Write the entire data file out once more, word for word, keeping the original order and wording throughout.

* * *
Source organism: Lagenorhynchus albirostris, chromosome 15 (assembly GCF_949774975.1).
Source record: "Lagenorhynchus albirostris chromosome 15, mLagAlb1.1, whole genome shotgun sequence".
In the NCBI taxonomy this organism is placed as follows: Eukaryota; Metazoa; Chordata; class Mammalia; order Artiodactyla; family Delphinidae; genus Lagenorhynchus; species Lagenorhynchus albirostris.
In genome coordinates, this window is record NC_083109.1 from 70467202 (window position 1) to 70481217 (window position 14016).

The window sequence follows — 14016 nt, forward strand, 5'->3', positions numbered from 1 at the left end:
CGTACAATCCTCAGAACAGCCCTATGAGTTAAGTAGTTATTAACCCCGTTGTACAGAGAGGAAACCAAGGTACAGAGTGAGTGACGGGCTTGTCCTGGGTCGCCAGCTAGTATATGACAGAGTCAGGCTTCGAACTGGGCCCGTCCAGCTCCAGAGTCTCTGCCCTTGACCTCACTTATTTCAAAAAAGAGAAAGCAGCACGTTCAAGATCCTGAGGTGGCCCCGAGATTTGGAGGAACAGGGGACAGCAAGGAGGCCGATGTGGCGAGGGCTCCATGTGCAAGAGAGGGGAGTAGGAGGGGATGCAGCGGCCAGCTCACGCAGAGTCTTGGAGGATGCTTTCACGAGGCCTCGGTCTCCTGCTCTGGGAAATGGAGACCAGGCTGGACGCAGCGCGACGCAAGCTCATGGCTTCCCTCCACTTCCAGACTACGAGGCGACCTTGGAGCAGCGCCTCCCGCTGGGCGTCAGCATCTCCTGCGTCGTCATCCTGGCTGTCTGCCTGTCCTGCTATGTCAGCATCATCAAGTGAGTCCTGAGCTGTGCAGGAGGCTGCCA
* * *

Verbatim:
Source organism: Lagenorhynchus albirostris, chromosome 15 (assembly GCF_949774975.1).
Source record: "Lagenorhynchus albirostris chromosome 15, mLagAlb1.1, whole genome shotgun sequence".
In the NCBI taxonomy this organism is placed as follows: Eukaryota; Metazoa; Chordata; class Mammalia; order Artiodactyla; family Delphinidae; genus Lagenorhynchus; species Lagenorhynchus albirostris.
In genome coordinates, this window is record NC_083109.1 from 70467202 (window position 1) to 70481217 (window position 14016).

The window sequence follows — 14016 nt, forward strand, 5'->3', positions numbered from 1 at the left end:
CGTACAATCCTCAGAACAGCCCTATGAGTTAAGTAGTTATTAACCCCGTTGTACAGAGAGGAAACCAAGGTACAGAGTGAGTGACGGGCTTGTCCTGGGTCGCCAGCTAGTATATGACAGAGTCAGGCTTCGAACTGGGCCCGTCCAGCTCCAGAGTCTCTGCCCTTGACCTCACTTATTTCAAAAAAGAGAAAGCAGCACGTTCAAGATCCTGAGGTGGCCCCGAGATTTGGAGGAACAGGGGACAGCAAGGAGGCCGATGTGGCGAGGGCTCCATGTGCAAGAGAGGGGAGTAGGAGGGGATGCAGCGGCCAGCTCACGCAGAGTCTTGGAGGATGCTTTCACGAGGCCTCGGTCTCCTGCTCTGGGAAATGGAGACCAGGCTGGACGCAGCGCGACGCAAGCTCATGGCTTCCCTCCACTTCCAGACTACGAGGCGACCTTGGAGCAGCGCCTCCCGCTGGGCGTCAGCATCTCCTGCGTCGTCATCCTGGCTGTCTGCCTGTCCTGCTATGTCAGCATCATCAAGTGAGTCCTGAGCTGTGCAGGAGGCTGCCA